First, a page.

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What We Think About WordPress 5.5

Since its release back on May 27th, 2003, WordPress has had a long history of updates and features. Many updates are focused on security and keeping up with the ever-evolving world wide web. Occasionally we will see major updates with cool new features and WordPress 5.5 is no different. Here is what we’re most excited about in the recent update. 

WordPress is Becoming a Little More Automatic 

The addition of the ability to set themes and plugins for automatic updates will be useful to those who are hands-off when it comes to website maintenance. As of 5.4, only WordPress Core could be automatically updated, meaning themes and plugins could fall behind as the Core version zoomed ahead.  

Automatic updates mean that all updatable aspects of a site can now automatically keep up with one another, but also opens your site to conflicts. If a plugin automatically updates and conflicts with another plugin or the theme, this could cause a critical error on the site, effectively taking it down until the conflict is resolved or the plugin is deactivated. 

Screenshot of wordpress 5.5 error message which reads" There has been a critical error on your webiste"
This is an example of a WordPress error.

We wouldn’t recommend using automatic updates for this very reason. We instead recommend a recurring manual maintenance, where if an issue does occur, a developer is able to address and resolve it instead of the panic that ensues when a website is suddenly down. With this method, the downtime on the site is minimal, often not more than a few minutes. Learn more about our WordPress maintenance process and how we make updates easy for clients here. 

Sometimes It’s Good to be Lazy 

The best friend of page speed is Lazy Loading. This makes it so only the images that are visible near the top of the page load initially and the ones lower down are deferred until the page is scrolled. This allows the page to load quicker by decreasing the number of items needed to be loaded all at once. It also prevents the top of the page from being held up because of a larger image towards the bottom that the user can’t even see yet.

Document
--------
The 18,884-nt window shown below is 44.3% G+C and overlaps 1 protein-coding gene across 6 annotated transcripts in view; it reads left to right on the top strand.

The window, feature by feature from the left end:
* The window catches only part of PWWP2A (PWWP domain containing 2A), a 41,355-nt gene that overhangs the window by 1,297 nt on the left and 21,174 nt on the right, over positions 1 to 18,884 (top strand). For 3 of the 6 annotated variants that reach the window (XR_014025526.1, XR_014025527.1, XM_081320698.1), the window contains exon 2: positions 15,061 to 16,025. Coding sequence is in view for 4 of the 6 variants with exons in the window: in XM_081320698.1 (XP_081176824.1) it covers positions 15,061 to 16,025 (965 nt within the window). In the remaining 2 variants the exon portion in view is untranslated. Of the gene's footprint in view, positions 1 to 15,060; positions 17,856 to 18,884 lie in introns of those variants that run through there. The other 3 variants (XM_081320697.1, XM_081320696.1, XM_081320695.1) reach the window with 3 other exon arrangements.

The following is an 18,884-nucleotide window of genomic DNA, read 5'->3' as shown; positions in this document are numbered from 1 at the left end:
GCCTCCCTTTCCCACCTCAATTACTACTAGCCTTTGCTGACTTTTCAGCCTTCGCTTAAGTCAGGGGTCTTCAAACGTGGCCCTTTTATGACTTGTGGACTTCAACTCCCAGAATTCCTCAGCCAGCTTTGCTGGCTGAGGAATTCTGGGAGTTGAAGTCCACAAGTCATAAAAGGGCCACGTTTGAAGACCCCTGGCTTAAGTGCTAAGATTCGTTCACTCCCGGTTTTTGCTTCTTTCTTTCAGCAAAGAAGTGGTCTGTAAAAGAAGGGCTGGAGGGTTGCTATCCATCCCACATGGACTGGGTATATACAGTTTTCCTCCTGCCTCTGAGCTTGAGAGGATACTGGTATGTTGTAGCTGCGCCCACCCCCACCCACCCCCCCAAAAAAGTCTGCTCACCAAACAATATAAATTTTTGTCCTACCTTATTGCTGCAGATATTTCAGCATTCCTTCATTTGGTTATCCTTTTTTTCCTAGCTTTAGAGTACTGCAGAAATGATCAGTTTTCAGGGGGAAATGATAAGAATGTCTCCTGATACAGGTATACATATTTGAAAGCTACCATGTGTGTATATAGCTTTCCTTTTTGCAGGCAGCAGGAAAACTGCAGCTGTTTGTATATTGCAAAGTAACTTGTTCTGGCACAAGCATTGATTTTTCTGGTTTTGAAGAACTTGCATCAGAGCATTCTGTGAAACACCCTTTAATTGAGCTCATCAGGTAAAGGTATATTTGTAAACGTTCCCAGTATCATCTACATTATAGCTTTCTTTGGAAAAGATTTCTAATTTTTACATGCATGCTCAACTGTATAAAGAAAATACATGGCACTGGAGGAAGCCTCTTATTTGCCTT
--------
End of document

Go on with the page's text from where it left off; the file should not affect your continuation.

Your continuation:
WordPress is adding this in the 5.5 release without using JavaScript, which is how this functionality is usually achieved. They are going to use the native loading attribute, which has begun to be adopted by most browsers.  

Note: Since this is not completely supported across the board just yet, users will probably want to keep using their current lazy loading solutions until universal compatibility is in place.  

You Get A Sitemap! You Get A Sitemap! Everyone Gets a Sitemap! 

A sitemap is a crucial part of SEO and allows search engines like Google to crawl and index websites. In the past, users and developers relied on SEO plugins to create XML sitemaps for them, leaving those who aren’t familiar with SEO or the benefits of a sitemap in the dust.  

With a sitemap included in WordPress core, this gives the less-SEO-savvy websites a chance to still be indexed by Google. A good chunk of the web is built on WordPress, so allowing Google to crawl more of it with native sitemaps will help create a well-rounded search experience for both users and businesses.  

For those who are using SEO plugins to create sitemaps, it may be a good idea to turn WordPress sitemaps off. While having 2 sitemaps probably won’t affect ranking or site crawling, it’s not worth the chance of hurting your score. The popular SEO plugin Yoast recently put out a FAQ with recommendations for their users. 

Wherever the Wind Blows 

As WordPress progresses and adapts to the wild west of the internet, so do the users and developers who work on the platform. We work with clients to transverse these features when they appear and we can do the same for you. Click here to reach out if you’re interested in working in WordPress 5.5 together.